National Holiday Belgium

Because of the Belgium National Holiday all banks will be closed on Wednesday November 1st. Settlements can be created and send, but they won’t be transferred to your bank account. The transfers will be done on Thursday.

Mollie on 31 October 2017

Mollie launches gift cards

Today, we’re announcing the addition of a new payment method to Mollie’s products: gift cards. Starting today, all merchants who have an agreement with one or more of the supported gift card brands, can accept online gift card payments through Mollie.

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Mollie on 22 August 2017

Improvements to SEPA Bank Transfer for German consumers

Over the past couple of weeks, we optimised the SEPA Bank Transfer payment method for German consumers. We integrated a German IBAN, which provides improvements for both our German customers and German consumers that use this payment method. Instead of being asked to transfer funds to a foreign, in this case Dutch, bank account, they can now transfer funds to a German IBAN, which will increase trust and transaction speeds.

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Giel Cobben on 11 July 2017

Join Mollie at the PHPBenelux Conference 2017

Mollie has been the sponsor of the Dutch PHP Conference for two years now. We have since become active in the Belgian market as well and would like to bring ourselves to the attention of local developers. We regularly sponsor meet-ups, user groups and conferences. This allows us to do something for all those developers who have chosen Mollie or implemented our API.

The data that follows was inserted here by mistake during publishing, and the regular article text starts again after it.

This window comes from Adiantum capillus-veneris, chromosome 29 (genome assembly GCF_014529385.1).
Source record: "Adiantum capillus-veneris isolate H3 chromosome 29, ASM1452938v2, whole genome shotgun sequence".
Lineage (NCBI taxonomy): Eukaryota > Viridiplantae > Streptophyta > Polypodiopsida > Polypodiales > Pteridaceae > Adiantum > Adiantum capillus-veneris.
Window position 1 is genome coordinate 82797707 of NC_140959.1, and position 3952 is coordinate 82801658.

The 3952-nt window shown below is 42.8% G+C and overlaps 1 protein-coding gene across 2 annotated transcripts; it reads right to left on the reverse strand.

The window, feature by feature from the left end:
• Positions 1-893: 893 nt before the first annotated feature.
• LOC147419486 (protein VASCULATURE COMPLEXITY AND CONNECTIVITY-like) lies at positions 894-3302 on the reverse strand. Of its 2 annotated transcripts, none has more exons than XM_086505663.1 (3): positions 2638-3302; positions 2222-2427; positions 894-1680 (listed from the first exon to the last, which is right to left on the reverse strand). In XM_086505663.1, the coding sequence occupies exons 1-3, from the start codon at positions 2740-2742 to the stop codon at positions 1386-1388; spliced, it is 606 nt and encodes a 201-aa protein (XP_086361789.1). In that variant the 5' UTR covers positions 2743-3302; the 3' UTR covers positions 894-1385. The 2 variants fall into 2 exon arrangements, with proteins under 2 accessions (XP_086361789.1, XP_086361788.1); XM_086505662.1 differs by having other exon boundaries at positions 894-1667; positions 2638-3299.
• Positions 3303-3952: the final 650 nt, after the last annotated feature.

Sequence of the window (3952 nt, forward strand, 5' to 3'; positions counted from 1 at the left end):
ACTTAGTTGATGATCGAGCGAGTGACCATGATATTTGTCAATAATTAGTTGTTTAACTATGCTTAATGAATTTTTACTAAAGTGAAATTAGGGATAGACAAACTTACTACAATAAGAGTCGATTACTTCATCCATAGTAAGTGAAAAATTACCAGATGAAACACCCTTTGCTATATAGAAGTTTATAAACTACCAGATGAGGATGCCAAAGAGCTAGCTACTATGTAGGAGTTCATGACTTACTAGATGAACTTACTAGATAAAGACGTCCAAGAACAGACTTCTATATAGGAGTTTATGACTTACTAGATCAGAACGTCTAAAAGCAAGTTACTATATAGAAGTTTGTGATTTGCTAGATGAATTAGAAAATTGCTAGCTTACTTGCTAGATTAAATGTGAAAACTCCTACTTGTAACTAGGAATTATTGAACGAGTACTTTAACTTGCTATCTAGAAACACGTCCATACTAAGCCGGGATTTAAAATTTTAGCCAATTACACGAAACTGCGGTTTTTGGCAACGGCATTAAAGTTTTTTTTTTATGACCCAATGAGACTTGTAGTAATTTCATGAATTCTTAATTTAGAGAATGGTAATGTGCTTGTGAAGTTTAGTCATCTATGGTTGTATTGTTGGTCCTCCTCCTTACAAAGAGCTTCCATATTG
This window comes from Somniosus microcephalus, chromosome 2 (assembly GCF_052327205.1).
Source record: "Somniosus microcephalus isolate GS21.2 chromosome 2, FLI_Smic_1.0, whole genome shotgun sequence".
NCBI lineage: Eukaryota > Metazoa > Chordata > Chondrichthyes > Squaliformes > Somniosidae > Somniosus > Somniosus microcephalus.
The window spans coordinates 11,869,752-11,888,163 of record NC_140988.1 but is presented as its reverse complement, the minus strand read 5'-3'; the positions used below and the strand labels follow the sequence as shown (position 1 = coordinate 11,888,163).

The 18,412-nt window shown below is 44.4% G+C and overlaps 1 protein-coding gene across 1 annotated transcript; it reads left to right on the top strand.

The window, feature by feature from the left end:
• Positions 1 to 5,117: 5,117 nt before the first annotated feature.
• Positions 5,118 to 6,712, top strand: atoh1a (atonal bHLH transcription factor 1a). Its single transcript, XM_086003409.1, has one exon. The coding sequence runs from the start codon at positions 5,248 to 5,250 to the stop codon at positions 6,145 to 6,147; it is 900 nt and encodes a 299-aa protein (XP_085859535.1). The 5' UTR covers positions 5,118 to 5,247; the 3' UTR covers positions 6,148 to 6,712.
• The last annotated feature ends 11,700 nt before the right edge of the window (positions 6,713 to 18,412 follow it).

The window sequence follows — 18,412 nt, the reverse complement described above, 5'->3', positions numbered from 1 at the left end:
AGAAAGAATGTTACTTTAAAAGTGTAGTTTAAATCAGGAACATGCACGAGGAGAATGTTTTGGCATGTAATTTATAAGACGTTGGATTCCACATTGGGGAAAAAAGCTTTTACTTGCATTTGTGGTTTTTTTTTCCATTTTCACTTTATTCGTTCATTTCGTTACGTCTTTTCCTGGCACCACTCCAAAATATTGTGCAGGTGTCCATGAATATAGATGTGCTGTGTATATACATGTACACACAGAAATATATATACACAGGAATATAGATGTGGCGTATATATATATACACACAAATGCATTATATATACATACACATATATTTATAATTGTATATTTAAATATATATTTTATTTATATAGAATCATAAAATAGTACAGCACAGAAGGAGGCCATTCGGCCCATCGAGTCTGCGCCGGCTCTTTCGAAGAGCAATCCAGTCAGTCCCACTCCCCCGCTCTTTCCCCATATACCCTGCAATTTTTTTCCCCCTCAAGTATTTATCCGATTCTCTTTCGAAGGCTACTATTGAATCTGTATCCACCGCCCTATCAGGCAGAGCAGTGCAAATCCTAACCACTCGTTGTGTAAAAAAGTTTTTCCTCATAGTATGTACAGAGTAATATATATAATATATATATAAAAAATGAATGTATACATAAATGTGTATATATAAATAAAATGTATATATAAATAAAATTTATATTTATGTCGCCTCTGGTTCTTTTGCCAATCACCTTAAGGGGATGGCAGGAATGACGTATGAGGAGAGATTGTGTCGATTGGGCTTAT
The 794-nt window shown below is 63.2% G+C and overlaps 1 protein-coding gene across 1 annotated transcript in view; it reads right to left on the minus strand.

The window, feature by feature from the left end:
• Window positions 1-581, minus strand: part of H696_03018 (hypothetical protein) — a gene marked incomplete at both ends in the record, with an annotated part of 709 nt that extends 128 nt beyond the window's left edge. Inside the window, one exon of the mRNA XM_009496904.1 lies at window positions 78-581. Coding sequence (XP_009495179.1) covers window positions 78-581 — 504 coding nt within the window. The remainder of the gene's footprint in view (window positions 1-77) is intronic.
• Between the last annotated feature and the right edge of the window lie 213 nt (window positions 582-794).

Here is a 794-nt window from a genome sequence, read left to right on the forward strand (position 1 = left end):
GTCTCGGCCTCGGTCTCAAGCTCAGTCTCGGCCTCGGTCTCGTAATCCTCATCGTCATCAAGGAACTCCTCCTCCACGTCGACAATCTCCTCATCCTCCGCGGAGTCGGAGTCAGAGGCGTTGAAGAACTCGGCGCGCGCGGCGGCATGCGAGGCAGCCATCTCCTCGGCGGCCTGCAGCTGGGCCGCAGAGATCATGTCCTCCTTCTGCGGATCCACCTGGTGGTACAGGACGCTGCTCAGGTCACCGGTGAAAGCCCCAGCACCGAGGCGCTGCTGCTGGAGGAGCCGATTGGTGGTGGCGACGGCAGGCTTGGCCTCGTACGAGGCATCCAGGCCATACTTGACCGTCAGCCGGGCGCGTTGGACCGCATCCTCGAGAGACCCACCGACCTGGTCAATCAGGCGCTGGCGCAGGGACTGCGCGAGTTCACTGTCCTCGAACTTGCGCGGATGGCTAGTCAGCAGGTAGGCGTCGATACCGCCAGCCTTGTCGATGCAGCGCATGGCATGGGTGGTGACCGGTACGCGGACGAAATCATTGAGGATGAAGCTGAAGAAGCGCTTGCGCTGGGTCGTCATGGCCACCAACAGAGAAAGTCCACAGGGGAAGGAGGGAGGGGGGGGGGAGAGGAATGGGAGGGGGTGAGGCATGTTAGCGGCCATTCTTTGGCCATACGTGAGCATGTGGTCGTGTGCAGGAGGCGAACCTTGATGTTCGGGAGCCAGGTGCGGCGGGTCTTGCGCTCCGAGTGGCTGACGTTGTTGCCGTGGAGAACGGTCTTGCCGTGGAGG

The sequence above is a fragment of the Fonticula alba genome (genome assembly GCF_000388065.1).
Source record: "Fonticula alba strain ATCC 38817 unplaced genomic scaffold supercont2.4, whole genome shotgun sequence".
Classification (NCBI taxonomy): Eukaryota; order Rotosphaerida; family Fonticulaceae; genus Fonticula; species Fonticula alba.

We are therefore pleased to announce that we will be the sponsor of the PHPBenelux Conference 2017. The annual PHPBenelux Conference is a two-day event for PHP developers from Belgium, the Netherlands and Luxembourg. The event is held in the Antwerp Hotel Ter Elst, the 27th and 28th of January. Tickets are almost sold out, so be quick! 

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Willem Stuursma on 22 December 2016

From the development department: Migrating to PSR-2 at Mollie

At Mollie we use PHP for our back-end code. Over the years the source code style that we used was primarily based on personal preferences of team members from days of yore. For example, tabs were used for indentation, and certain PHP constants like true, false and null were written in uppercase, and we had our own little rules about where the opening brace { should go.

It is required for every developer to use the Mollie PHP code style. This helps in understanding each other’s code (reduce cognitive load), and prevents reformatting code to match own personal preferences (and any debates about that!).

To aid in sharing a common code style, the code style settings of our IDE PHPStorm are added to VCS with each project. Additionally, we use PHP_CodeSniffer from Squiz Labs, a PHP tool to check PHP source code using a set of predefined rules. This tool can also be integrated into PHPStorm to give real-time feedback about the source code in your editor.

Unfortunately, learning our proprietary coding standard took a lot of time for new developers and wasted many hours in code reviews, hours that could have been spent discussing code design or delivering value to our customers. For this reason, we decided to switch to a more established coding standard.